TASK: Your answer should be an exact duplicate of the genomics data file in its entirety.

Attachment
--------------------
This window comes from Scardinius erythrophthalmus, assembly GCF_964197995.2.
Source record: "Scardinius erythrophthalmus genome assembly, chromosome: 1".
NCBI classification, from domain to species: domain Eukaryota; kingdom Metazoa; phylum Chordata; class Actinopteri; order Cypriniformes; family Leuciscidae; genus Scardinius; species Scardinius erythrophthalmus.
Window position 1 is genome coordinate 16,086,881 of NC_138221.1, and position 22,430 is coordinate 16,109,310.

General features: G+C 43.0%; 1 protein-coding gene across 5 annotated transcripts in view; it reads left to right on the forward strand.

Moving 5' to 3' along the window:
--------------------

This window comes from Scardinius erythrophthalmus, assembly GCF_964197995.2.
Source record: "Scardinius erythrophthalmus genome assembly, chromosome: 1".
NCBI classification, from domain to species: domain Eukaryota; kingdom Metazoa; phylum Chordata; class Actinopteri; order Cypriniformes; family Leuciscidae; genus Scardinius; species Scardinius erythrophthalmus.
Window position 1 is genome coordinate 16,086,881 of NC_138221.1, and position 22,430 is coordinate 16,109,310.

General features: G+C 43.0%; 1 protein-coding gene across 5 annotated transcripts in view; it reads left to right on the forward strand.

Moving 5' to 3' along the window: